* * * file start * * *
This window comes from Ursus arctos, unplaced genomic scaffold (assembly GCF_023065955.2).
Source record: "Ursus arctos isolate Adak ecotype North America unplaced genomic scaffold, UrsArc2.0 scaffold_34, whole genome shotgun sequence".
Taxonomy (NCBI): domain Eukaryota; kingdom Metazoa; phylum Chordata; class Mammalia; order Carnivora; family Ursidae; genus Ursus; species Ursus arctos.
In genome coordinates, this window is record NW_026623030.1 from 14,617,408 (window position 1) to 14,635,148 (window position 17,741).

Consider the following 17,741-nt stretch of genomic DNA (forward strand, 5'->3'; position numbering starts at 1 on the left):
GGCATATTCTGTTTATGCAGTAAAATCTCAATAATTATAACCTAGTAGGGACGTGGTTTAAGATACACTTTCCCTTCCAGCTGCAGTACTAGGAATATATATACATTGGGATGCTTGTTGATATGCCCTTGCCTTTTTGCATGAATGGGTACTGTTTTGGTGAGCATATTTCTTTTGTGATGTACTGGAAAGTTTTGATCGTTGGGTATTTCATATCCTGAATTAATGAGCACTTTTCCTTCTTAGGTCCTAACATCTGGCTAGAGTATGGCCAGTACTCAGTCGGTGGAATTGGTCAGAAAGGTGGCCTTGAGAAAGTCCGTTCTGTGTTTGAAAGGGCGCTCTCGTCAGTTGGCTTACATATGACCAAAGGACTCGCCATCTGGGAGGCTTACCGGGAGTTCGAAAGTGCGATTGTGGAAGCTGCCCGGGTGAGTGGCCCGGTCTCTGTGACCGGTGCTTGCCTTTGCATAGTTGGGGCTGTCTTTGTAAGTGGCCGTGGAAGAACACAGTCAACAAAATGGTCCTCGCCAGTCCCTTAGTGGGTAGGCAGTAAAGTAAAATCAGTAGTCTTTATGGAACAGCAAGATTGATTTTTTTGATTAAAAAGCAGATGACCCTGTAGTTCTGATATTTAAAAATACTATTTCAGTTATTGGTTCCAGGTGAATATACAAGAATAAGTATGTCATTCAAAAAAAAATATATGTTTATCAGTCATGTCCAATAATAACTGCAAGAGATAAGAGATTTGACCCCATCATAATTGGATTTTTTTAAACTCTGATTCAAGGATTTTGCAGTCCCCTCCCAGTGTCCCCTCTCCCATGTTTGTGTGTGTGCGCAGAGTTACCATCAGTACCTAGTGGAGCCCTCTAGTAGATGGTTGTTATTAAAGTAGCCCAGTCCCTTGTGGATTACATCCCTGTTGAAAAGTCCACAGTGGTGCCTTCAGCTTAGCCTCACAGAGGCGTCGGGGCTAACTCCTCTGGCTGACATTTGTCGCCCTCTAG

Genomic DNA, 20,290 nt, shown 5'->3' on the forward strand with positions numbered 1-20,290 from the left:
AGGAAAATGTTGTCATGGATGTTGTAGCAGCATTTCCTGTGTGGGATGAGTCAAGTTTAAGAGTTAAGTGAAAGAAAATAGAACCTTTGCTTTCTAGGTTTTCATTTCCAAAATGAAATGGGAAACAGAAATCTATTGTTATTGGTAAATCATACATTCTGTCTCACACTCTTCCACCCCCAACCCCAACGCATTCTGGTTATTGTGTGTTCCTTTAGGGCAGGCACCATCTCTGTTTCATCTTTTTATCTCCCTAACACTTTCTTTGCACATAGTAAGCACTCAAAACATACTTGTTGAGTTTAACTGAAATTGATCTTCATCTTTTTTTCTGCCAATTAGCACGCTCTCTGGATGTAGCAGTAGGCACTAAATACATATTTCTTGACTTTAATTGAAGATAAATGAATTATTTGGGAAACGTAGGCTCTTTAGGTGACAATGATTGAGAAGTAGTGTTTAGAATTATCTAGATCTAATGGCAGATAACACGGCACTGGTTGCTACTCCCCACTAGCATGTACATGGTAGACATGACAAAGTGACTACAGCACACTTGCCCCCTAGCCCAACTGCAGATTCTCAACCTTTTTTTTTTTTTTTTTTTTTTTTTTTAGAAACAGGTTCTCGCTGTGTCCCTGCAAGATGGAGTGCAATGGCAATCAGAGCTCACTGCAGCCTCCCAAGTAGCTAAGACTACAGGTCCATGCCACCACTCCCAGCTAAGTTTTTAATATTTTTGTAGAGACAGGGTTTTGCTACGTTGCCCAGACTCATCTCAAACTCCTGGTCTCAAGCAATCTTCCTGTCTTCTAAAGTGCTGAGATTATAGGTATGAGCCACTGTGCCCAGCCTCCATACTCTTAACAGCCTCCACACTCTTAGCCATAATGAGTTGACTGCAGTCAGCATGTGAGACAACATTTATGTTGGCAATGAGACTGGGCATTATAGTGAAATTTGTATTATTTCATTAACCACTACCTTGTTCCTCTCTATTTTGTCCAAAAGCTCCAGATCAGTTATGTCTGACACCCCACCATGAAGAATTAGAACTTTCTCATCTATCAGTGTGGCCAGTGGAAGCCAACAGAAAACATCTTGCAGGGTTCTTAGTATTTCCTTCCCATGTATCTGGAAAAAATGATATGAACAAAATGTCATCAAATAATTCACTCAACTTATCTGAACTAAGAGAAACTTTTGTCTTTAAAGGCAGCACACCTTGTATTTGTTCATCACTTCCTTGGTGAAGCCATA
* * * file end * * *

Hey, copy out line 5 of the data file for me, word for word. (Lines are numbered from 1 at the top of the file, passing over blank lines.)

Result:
Consider the following 17,741-nt stretch of genomic DNA (forward strand, 5'->3'; position numbering starts at 1 on the left):